Alcoholic Content of Beer, Wine & Distilled Spirits
by David J. Hanson, Ph.D.
The description of alcohol in a popular source of information (the Indiana Prevention Resource Center) reports that
Beer is a low potency alcoholic beverage made by fermenting grains and then extracting the liquid from the mash. Wine is a relatively low potency alcoholic beverage made by fermenting fruit juices (or other sugary liquid). Distilled spirits are high potency alcoholic beverages that are made by fermenting grains or fruit juices and then distilling the resulting liquid to reduce its water content and to concentrate its alcohol. 1
That may be technically correct, but it unintentionally perpetuates the myth that spirits are “harder” or more likely to lead to intoxication than are beer or wine. To prevent the misuse of alcohol, it’s important for drinkers to know that standard drinks of beer, wine and spirits all contain equivalent amounts of alcohol -- about six-tenths of one ounce.
A glass of white or red wine, a bottle of beer, and a shot of whiskey or other distilled spirits all contain equivalent amounts of alcohol and are the same to a Breathalyzer. A standard drink is:
- A 12-ounce bottle or can of regular beer
- A 5-ounce glass of wine
- A drink of one and 1/2 ounce of 80 proof distilled spirits (either straight or in a mixed drink)
Standard Drinks graphically illustrates information on the equivalence of standard drinks of beer, wine and distilled spirits or liquor. Its accuracy has been established by medical and other health professionals.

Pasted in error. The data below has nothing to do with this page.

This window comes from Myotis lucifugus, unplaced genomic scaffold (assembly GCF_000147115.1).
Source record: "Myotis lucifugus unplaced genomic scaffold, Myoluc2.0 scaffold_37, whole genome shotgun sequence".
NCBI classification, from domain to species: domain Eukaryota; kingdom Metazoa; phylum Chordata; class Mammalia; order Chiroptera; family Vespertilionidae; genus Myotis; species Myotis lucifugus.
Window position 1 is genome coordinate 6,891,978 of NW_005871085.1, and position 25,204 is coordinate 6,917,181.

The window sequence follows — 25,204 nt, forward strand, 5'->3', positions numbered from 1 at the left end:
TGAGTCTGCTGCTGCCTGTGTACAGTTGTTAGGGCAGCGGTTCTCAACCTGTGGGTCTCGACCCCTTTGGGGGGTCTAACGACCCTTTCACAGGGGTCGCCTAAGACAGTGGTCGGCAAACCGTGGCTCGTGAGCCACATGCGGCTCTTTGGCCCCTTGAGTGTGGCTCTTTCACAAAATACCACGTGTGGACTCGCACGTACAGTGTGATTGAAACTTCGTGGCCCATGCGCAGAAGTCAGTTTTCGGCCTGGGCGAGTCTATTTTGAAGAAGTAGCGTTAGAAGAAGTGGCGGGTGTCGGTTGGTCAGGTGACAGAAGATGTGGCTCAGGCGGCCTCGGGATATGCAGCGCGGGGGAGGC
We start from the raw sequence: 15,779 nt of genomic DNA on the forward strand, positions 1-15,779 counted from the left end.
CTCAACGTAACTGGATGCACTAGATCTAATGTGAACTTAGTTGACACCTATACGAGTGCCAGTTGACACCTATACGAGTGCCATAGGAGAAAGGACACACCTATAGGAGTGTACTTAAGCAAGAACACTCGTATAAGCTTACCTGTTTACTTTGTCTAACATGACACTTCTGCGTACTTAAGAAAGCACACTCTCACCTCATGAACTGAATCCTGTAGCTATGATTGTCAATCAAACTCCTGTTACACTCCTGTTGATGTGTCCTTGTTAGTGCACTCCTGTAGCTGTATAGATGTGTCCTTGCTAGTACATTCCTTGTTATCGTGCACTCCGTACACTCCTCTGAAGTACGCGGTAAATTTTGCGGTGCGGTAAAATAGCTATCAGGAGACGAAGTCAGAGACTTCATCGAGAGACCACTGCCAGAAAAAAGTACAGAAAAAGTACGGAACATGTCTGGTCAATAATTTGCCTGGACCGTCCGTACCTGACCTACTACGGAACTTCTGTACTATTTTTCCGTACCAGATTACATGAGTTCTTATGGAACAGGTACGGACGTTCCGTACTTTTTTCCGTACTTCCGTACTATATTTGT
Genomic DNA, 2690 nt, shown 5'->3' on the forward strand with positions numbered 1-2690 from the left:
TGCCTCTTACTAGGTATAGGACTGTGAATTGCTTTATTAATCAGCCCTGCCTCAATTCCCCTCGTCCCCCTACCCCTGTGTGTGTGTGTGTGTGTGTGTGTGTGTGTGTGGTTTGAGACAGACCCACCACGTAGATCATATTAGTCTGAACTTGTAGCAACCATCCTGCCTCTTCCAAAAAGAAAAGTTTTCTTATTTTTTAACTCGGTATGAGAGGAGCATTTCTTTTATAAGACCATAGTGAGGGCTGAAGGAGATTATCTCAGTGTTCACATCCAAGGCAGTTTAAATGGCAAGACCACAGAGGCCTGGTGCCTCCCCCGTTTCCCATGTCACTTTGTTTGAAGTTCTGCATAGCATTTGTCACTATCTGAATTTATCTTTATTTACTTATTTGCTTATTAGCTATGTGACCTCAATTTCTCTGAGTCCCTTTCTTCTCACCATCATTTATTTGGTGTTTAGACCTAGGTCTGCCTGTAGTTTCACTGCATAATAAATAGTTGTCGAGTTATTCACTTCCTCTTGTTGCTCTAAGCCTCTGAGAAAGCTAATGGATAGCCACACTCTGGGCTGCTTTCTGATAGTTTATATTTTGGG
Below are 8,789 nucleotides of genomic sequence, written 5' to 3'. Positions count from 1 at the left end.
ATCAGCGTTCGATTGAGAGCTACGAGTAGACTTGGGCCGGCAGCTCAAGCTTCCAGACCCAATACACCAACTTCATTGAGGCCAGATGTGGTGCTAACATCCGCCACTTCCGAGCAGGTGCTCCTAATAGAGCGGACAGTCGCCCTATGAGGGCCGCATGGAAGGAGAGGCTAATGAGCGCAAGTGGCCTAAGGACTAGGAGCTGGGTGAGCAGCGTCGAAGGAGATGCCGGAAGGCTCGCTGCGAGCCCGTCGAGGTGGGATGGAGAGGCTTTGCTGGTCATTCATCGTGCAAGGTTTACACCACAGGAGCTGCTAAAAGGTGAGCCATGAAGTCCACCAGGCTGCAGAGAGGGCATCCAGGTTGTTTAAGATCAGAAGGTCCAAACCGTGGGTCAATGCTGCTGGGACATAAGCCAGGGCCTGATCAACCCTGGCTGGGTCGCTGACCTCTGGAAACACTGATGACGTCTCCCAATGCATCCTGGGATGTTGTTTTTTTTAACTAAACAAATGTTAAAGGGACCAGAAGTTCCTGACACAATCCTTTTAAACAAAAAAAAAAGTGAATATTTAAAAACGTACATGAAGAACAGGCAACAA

Knowing about alcohol equivalence can help people drink in moderation. In the words of the American Dietetic Association, "Knowing the facts of beverage alcohol equivalence is a crucial aspect of responsible drinking." 2 For example, people won’t be fooled by the misleading term "hard liquor," which implies that drinking distilled spirits leads more quickly to intoxication than other alcohol beverages.
The drivers manuals of most states emphasize alcohol equivalence, as does the National Institute on Alcohol Abuse and Alcoholism (NIAAA), the National Highway Traffic Safety Administration (NHTSA), the U.S. Department of Agriculture (USDA), the federal Centers for Disease Control and Prevention (CDC), the Food and Drug Administration (FDA), the American Public Health Association, the American Dietetic Association, the American Heart Association, the National Kidney Foundation, the American Diabetes Association, the American Academy of Family Physicians, the American Gastroenterological Association, the National Consumers League, Mothers Against Drunk Driving (MADD), the National Council of Alcoholism and Drug Dependence, and many others. 3
Alcohol equivalence is an important fact to know. Alcohol is alcohol and a drink is a drink. It’s not what people drink but how much they drink that maters.
A statement of the alcohol equivalence of standard drinks of beer, wine and distilled spirits on the Indiana Prevention Resource Center web site might very well reduce alcohol abuse and save lives.
filed under: Diet